CLEVELAND -- Rangers starter Cole Hamels took the mound on Monday for the first time since April 26. Unfortunately for the left-hander, his return to the Majors after missing nearly seven weeks with an oblique injury didn't go quite as planned.The Rangers activated Hamels from the 10-day DL to start
CLEVELAND -- Rangers starter Cole Hamels took the mound on Monday for the first time since April 26. Unfortunately for the left-hander, his return to the Majors after missing nearly seven weeks with an oblique injury didn't go quite as planned.
The Rangers activated Hamels from the 10-day DL to start the series opener, but Hamels lacked command in the 15-9 loss to the Indians from the get-go, and was ultimately charged with seven runs on eight hits, four walks and a wild pitch in 4 1/3 innings.
"I wasn't able to really go out there and get in a rhythm," Hamels said. "I wasn't able to really dive in and get the quick outs. Being able to establish the strike zone early ... I wasn't able to do that. That just kind of leaves you in some pretty peculiar situations because you're giving guys opportunities to swing away on pitches that are probably going to be around the heart of the zone."
Hamels was handed a 4-0 lead before ever throwing a pitch, but he issued consecutive walks and allowed a single to begin his outing. Although he escaped a bases-loaded jam with no outs in the first with just one run of damage, Hamels was already almost a third of the way to his planned pitch count after one inning of work.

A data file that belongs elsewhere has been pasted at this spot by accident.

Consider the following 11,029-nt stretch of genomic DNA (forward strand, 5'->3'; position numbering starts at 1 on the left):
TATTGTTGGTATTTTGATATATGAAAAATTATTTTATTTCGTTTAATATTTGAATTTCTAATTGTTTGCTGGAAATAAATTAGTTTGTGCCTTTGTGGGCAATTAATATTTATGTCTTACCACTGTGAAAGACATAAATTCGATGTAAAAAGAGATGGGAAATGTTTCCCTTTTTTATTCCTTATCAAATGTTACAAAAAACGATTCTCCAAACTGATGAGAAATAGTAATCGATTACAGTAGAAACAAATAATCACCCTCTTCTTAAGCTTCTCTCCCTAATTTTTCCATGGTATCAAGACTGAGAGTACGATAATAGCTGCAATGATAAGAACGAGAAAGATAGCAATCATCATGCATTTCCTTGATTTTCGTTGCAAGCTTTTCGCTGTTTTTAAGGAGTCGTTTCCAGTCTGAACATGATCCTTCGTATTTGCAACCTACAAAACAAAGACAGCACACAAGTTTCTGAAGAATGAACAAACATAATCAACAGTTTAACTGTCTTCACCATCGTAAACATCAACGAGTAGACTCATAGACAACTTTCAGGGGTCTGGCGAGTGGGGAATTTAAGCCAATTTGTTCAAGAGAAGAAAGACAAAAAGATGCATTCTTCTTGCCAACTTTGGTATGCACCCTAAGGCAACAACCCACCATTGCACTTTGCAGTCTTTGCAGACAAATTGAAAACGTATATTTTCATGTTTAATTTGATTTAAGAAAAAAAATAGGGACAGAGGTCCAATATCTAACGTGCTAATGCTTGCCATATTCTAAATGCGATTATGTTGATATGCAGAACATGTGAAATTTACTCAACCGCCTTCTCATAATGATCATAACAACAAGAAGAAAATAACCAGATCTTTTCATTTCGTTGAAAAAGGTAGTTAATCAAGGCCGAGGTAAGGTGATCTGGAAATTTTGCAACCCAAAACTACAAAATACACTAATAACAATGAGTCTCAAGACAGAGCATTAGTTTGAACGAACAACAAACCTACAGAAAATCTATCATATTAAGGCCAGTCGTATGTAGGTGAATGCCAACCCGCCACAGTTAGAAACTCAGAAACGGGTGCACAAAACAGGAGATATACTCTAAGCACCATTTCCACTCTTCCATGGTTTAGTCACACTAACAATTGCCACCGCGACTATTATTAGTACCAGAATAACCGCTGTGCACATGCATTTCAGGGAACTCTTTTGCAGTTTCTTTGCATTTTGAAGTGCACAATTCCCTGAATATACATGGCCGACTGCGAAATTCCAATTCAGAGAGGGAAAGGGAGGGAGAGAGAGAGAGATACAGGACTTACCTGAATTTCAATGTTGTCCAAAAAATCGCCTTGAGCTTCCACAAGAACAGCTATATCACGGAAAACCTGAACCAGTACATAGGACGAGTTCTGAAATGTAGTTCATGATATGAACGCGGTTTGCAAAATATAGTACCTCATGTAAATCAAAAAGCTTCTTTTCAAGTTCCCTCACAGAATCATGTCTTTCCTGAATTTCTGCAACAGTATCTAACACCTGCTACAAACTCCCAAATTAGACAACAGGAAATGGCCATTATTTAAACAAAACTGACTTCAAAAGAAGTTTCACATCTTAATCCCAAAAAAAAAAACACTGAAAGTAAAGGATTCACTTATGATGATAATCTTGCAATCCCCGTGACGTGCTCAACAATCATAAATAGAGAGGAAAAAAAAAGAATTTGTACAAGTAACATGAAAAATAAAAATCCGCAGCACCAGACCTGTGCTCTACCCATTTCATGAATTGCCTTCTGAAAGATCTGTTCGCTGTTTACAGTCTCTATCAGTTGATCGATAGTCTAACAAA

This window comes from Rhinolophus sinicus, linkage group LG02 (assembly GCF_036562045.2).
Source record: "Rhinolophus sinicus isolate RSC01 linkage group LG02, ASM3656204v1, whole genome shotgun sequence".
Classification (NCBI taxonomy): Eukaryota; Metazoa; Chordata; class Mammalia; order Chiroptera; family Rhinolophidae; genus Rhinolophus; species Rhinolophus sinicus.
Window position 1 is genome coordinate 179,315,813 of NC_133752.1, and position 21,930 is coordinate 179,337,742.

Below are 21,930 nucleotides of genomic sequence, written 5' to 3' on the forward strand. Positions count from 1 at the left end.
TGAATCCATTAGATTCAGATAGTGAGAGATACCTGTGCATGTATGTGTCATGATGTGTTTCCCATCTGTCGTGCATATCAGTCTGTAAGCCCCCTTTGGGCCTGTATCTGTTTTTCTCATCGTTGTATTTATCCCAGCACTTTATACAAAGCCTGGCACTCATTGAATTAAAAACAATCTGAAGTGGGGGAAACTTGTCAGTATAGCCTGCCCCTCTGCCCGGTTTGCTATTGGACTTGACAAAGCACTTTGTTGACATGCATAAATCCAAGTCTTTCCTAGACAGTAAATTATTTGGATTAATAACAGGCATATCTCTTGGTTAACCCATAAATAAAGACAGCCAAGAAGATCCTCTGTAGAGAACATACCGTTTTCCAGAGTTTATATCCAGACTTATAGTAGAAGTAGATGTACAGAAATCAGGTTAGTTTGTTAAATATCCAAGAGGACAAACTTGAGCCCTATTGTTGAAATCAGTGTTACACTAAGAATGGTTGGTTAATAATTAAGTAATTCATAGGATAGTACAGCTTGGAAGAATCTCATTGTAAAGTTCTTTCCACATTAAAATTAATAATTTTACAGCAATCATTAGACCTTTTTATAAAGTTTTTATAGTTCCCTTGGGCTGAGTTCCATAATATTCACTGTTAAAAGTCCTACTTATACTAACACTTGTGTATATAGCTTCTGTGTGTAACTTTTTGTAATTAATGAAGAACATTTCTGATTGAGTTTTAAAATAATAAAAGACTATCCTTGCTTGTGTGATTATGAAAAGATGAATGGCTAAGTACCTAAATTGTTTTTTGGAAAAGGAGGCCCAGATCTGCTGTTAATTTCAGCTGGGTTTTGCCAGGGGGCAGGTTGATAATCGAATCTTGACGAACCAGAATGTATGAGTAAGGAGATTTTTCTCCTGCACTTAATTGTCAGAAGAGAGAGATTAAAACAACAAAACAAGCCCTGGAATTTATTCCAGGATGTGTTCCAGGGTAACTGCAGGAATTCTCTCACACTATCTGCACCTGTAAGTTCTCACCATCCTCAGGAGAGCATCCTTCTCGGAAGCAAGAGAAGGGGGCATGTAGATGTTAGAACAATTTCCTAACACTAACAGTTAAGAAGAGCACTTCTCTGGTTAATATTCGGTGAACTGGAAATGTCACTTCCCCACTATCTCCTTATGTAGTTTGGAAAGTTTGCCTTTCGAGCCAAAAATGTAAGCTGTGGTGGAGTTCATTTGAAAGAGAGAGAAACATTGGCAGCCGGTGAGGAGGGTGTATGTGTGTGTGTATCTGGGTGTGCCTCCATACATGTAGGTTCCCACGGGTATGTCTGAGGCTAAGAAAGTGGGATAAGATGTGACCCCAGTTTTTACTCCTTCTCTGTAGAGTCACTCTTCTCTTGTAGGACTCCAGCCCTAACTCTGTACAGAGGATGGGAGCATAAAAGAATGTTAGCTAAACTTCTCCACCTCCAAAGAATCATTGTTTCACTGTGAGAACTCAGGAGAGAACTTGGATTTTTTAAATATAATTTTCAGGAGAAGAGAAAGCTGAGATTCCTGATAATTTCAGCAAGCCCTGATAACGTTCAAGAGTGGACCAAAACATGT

"Our pitch count for him was right at the 90-pitch mark tonight," Twins manager Jeff Banister said. "The first inning, I think it was 26 pitches in the first situation to get that pitch count up quickly."
The lefty found himself pitching through plenty of traffic in his return. In all, Hamels faced 25 batters -- 13 over the minimum -- and did not record a 1-2-3 inning.
"He was behind in the count a lot, which is not like him," Rangers catcher Jonathan Lucroy said. "It really didn't matter who's on the mound really. If you're behind in the count a lot, eventually somebody's going to get you. That's the storyline tonight."
The Rangers pulled Hamels with the bases loaded and one out in the fifth and the Rangers leading, 9-4. The Indians went on to score three in the frame off of reliever Dario Alvarez, and another eight runs in the sixth and seventh innings against the bullpen to saddle Hamels with a no-decision.
"[Our offense] had good at-bats early," Indians reliever Bryan Shaw said. "I mean, I think Hamels threw like 30-something pitches the first inning or two. We had guys on, we had opportunities, you know, and they grinded out at-bats all game. They did a really good job of keeping us in there and keeping us where we got to."
Despite the rough outing, Hamels said it was nice to return to the mound and shake some rust off.
"I felt good being able to build up and test myself in the situations I was in," he said. "I would have liked to go more innings. I was able to get my pitch count up to the 90 mark. That's probably going to be the limit, that 90-100 mark before we can really just let it go and forget about everything that transpired for the last two months. Trying to get over an injury. It is what it is."
William Kosileski is a reporter for MLB.com based in Cleveland.